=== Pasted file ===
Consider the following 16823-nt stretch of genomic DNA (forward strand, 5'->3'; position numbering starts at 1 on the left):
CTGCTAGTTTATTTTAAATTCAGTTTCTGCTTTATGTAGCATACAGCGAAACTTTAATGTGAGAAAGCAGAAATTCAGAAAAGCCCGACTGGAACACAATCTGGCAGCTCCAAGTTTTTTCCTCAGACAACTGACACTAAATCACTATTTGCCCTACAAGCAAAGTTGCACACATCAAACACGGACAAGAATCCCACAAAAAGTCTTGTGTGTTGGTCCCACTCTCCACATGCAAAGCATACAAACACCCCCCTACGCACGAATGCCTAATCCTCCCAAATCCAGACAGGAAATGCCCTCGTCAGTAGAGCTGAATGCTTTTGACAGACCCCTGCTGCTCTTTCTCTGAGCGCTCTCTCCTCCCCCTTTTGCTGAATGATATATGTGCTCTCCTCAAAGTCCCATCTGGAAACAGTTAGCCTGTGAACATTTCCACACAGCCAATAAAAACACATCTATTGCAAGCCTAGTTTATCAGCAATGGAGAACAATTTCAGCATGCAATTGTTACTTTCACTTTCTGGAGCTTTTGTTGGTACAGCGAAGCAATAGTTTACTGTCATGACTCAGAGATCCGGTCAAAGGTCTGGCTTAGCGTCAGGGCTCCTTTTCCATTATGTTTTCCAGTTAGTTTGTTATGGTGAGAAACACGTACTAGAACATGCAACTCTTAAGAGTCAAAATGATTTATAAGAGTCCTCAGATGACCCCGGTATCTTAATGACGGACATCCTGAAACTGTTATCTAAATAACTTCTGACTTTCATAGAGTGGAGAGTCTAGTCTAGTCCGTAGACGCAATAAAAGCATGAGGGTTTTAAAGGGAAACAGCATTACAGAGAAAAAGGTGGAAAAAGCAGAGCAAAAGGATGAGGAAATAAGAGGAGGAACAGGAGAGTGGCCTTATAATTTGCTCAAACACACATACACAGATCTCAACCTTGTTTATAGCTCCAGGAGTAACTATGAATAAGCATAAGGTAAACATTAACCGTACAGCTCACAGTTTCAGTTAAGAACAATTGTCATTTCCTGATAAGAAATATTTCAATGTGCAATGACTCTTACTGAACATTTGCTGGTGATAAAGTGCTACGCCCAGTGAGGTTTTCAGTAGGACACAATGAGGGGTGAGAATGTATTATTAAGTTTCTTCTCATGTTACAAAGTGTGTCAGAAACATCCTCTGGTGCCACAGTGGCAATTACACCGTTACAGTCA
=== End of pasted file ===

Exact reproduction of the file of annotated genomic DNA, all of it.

Consider the following 16823-nt stretch of genomic DNA (forward strand, 5'->3'; position numbering starts at 1 on the left):
CTGCTAGTTTATTTTAAATTCAGTTTCTGCTTTATGTAGCATACAGCGAAACTTTAATGTGAGAAAGCAGAAATTCAGAAAAGCCCGACTGGAACACAATCTGGCAGCTCCAAGTTTTTTCCTCAGACAACTGACACTAAATCACTATTTGCCCTACAAGCAAAGTTGCACACATCAAACACGGACAAGAATCCCACAAAAAGTCTTGTGTGTTGGTCCCACTCTCCACATGCAAAGCATACAAACACCCCCCTACGCACGAATGCCTAATCCTCCCAAATCCAGACAGGAAATGCCCTCGTCAGTAGAGCTGAATGCTTTTGACAGACCCCTGCTGCTCTTTCTCTGAGCGCTCTCTCCTCCCCCTTTTGCTGAATGATATATGTGCTCTCCTCAAAGTCCCATCTGGAAACAGTTAGCCTGTGAACATTTCCACACAGCCAATAAAAACACATCTATTGCAAGCCTAGTTTATCAGCAATGGAGAACAATTTCAGCATGCAATTGTTACTTTCACTTTCTGGAGCTTTTGTTGGTACAGCGAAGCAATAGTTTACTGTCATGACTCAGAGATCCGGTCAAAGGTCTGGCTTAGCGTCAGGGCTCCTTTTCCATTATGTTTTCCAGTTAGTTTGTTATGGTGAGAAACACGTACTAGAACATGCAACTCTTAAGAGTCAAAATGATTTATAAGAGTCCTCAGATGACCCCGGTATCTTAATGACGGACATCCTGAAACTGTTATCTAAATAACTTCTGACTTTCATAGAGTGGAGAGTCTAGTCTAGTCCGTAGACGCAATAAAAGCATGAGGGTTTTAAAGGGAAACAGCATTACAGAGAAAAAGGTGGAAAAAGCAGAGCAAAAGGATGAGGAAATAAGAGGAGGAACAGGAGAGTGGCCTTATAATTTGCTCAAACACACATACACAGATCTCAACCTTGTTTATAGCTCCAGGAGTAACTATGAATAAGCATAAGGTAAACATTAACCGTACAGCTCACAGTTTCAGTTAAGAACAATTGTCATTTCCTGATAAGAAATATTTCAATGTGCAATGACTCTTACTGAACATTTGCTGGTGATAAAGTGCTACGCCCAGTGAGGTTTTCAGTAGGACACAATGAGGGGTGAGAATGTATTATTAAGTTTCTTCTCATGTTACAAAGTGTGTCAGAAACATCCTCTGGTGCCACAGTGGCAATTACACCGTTACAGTCA